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Why ‘Call of Duty’ Rakes in So Much Cash Year After Year

'Call of Duty' Returns 1:22

You’re probably going to be hearing a lot more about ‘Call of Duty’ this holiday season.

In some ways, there are a lot of other games out there that look similar. 'Halo 5,' released last week, is also a popular first-person shooter game. However, 'Halo' is limited to the Xbox console as a Microsoft-branded product. 'Call of Duty' will be available on PC, PlayStation 4 and XBox One, and a more limited version of the game will be offered for older generation consoles.

‘Call of Duty: Black Ops III’ ranked as the most-anticipated game of the holiday season for 2015, according to Nielsen, beating out ‘Fallout 4’ and ‘Assassin’s Creed: Syndicate.’ Earlier this week, Activision, the maker of ‘Call of Duty’ announced that it was buying the company behind the ultra-popular mobile game ‘Candy Crush’ for a whopping $5.9 billion.

Read More: Activision Blizzard to Buy 'Candy Crush' Maker for $5.9 Billion

That’s nearly three times the $2 billion Disney ponied up when it bought the ‘Star Wars’ franchise rights from Lucasfilm in 2012. The 'Call of Duty' franchise has topped $11 billion in lifetime revenue.

Part of the appeal of ‘Call of Duty’ may be the variety of ways it allows people to play the game. There is a single player campaign that allows a user to play alone. Multiplayer mode allows players to compete against strangers or friends, online or in person. There’s even a “zombie mode” that allows players to team up with up to three friends against a common enemy -- in this case, zombies.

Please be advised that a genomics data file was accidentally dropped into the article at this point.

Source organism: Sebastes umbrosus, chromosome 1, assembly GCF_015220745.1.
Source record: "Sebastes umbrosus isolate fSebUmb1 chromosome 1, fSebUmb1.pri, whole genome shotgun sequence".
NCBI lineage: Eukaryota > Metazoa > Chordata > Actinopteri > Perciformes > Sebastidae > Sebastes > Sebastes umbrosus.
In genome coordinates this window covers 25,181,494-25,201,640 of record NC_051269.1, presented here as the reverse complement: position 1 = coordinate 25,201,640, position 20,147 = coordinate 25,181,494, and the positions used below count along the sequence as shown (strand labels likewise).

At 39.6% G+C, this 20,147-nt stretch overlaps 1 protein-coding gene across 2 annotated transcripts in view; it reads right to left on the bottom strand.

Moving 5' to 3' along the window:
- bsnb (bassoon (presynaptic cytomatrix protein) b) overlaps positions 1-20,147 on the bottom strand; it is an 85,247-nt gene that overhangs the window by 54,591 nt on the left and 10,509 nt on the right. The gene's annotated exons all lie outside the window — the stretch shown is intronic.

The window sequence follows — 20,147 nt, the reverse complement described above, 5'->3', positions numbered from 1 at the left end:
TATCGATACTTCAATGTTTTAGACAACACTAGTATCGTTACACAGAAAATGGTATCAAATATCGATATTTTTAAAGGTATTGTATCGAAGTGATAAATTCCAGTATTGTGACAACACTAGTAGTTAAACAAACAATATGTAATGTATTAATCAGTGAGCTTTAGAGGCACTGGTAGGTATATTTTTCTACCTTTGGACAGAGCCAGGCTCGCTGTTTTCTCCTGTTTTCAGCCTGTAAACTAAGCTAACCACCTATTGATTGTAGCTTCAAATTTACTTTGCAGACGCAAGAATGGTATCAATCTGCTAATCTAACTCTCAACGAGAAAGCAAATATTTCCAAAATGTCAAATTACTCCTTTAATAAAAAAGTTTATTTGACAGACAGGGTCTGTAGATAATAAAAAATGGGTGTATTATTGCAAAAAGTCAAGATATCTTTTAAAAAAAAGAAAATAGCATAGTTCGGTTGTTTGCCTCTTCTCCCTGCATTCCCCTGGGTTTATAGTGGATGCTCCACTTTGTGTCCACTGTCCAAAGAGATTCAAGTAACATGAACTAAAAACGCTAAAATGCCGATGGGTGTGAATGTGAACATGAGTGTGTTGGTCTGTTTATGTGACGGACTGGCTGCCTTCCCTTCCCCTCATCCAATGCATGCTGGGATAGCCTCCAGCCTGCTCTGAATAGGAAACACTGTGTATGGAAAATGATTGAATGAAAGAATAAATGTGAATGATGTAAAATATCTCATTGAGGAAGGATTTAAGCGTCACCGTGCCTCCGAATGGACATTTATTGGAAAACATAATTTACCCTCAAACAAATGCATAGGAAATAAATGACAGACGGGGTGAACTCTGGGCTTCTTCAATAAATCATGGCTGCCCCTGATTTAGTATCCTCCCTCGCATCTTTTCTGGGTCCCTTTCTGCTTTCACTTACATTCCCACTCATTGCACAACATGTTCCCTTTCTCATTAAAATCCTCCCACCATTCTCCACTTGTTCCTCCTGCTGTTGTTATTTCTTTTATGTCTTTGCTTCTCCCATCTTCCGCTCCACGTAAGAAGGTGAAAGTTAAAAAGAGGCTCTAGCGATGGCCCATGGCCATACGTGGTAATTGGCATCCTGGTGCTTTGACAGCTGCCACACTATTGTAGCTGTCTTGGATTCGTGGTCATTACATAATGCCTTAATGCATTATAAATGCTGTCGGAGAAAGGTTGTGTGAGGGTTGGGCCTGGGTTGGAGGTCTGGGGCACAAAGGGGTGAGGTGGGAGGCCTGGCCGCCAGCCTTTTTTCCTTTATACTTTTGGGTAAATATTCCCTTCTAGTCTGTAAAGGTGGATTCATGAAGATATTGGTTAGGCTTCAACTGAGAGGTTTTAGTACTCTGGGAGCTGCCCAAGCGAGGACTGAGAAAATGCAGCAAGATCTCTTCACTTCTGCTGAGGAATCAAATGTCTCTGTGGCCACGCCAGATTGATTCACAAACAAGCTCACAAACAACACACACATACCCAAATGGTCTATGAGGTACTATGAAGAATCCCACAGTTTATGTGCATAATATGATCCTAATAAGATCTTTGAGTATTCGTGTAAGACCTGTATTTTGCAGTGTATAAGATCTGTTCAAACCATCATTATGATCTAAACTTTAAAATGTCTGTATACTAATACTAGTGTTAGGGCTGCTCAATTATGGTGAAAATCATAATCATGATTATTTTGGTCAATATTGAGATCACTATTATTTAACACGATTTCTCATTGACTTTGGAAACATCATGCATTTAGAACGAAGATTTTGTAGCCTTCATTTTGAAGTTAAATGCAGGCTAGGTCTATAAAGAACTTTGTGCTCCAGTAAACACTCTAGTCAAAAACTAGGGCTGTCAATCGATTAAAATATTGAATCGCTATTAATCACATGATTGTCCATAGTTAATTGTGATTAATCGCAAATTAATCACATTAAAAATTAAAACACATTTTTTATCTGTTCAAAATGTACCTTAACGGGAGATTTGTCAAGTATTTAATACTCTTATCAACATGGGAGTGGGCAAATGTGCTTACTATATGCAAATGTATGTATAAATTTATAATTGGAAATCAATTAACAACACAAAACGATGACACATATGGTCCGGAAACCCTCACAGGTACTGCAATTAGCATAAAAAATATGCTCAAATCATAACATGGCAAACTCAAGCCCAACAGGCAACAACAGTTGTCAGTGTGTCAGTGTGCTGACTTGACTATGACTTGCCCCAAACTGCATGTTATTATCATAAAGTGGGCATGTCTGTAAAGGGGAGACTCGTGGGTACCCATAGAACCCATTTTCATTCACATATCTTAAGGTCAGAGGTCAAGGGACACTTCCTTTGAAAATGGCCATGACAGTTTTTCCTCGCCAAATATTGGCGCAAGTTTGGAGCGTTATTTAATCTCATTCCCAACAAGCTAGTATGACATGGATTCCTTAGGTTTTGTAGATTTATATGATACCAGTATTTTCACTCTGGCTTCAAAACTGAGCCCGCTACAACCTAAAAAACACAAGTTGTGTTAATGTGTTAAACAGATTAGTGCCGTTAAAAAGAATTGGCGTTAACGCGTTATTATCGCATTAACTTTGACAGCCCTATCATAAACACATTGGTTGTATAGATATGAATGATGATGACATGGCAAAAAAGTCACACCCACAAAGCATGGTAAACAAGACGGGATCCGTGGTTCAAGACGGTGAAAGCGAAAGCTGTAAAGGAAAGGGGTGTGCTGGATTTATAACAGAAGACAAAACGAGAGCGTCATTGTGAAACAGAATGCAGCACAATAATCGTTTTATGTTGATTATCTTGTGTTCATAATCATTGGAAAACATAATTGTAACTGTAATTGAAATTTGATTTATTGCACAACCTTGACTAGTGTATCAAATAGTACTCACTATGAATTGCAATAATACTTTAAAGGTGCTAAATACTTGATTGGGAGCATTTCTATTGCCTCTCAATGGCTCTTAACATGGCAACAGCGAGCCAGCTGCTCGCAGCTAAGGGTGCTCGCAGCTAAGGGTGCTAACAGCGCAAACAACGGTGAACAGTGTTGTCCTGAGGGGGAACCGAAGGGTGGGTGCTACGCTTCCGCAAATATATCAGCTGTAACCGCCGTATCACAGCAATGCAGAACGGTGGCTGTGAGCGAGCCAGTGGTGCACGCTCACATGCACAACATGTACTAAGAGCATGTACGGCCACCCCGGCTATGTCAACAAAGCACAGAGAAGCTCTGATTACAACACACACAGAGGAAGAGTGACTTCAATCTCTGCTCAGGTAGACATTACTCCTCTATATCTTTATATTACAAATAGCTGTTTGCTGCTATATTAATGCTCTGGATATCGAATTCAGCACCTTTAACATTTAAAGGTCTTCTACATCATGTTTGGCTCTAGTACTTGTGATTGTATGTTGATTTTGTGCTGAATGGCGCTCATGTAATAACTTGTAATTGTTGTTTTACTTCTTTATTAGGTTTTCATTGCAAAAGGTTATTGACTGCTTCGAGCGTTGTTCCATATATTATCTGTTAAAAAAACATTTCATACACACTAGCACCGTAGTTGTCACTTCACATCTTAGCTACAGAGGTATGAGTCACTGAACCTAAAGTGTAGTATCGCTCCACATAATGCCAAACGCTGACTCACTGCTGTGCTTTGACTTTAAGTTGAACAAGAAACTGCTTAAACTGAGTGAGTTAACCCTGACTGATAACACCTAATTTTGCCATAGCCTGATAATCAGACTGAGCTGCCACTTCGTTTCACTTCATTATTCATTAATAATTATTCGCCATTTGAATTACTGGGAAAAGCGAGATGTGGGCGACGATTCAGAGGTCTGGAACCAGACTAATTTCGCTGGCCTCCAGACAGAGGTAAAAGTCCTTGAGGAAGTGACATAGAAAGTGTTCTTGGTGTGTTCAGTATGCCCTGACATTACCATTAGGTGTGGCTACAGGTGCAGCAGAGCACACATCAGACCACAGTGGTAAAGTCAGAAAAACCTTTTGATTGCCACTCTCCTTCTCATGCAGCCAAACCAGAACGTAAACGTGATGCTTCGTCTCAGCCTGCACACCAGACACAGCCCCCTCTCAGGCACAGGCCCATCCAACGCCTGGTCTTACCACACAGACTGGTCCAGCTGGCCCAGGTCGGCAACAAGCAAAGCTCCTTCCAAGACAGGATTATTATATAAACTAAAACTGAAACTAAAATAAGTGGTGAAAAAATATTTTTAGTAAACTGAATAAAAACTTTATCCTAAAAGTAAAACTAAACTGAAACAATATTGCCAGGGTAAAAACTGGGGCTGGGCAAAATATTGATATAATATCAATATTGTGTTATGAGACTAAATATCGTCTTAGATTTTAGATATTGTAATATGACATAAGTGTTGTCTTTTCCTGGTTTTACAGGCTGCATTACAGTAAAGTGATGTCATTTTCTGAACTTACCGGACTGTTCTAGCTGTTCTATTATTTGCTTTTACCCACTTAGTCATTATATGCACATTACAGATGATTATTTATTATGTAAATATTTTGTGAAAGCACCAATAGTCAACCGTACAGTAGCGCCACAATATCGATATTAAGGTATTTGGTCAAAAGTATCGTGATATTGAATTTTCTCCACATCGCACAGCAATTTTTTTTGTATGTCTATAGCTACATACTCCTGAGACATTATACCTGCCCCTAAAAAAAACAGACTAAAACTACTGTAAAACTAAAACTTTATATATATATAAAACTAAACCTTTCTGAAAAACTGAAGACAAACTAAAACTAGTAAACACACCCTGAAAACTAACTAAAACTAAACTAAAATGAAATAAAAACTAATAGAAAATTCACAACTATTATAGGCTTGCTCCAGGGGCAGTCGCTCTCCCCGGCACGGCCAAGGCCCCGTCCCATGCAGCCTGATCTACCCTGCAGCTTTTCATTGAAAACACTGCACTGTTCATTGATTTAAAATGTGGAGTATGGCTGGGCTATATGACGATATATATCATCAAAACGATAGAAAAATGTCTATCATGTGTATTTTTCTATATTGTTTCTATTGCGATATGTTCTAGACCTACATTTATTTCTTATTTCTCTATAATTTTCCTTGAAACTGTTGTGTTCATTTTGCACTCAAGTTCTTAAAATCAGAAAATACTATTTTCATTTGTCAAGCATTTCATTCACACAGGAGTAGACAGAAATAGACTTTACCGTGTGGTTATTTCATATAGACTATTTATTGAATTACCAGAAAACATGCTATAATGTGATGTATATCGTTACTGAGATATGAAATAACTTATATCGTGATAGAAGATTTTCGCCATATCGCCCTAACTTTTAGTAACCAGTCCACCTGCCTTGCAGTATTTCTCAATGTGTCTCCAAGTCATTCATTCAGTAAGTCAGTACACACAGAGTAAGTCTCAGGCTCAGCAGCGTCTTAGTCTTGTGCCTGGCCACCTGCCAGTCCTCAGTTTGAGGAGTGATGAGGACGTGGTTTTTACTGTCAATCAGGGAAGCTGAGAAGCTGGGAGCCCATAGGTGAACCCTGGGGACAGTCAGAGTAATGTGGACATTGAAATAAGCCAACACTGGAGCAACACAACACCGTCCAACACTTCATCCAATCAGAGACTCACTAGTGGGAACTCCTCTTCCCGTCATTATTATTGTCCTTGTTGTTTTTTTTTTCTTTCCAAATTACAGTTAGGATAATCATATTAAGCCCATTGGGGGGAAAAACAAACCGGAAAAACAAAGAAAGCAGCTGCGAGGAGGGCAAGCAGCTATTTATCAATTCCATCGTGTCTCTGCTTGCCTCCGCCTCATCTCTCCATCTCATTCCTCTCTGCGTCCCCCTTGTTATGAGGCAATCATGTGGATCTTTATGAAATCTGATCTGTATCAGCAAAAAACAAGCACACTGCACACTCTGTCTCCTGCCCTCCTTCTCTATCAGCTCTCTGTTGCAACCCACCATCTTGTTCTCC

“I’m definitely part of the group that’s familiar with getting beat mercilessly by 12-year-olds in 'Call of Duty,'” said Chris Grant, editor in chief of the video game site Polygon.

The audience for ‘COD,’ as it’s known among gamers, is global and spans many demographic groups.

“It’s something that a lot of people miss when they look superficially at a game like 'Call of Duty' on the surface. Sure, it’s a military-themed game with a bunch of people shooting each other, but what they’re missing is that most of the hours played are spent with your friends,” said Grant.

This social dynamic allows players to range from casual to competitive to a professional level. Buying ‘Candy Crush’-maker King Digital will likely only allow that audience to grow even further.

Read More: 'Call of Duty' Tweets of Fake Terrorist Attack Spark Backlash

“Activison already has Blizzard, and King is a way for them to get into the mobile or casual space in a leadership position in a way that they never have been before,” Grant said.

This acquisition might mean we will see mobile offerings from ActiVision in the near future.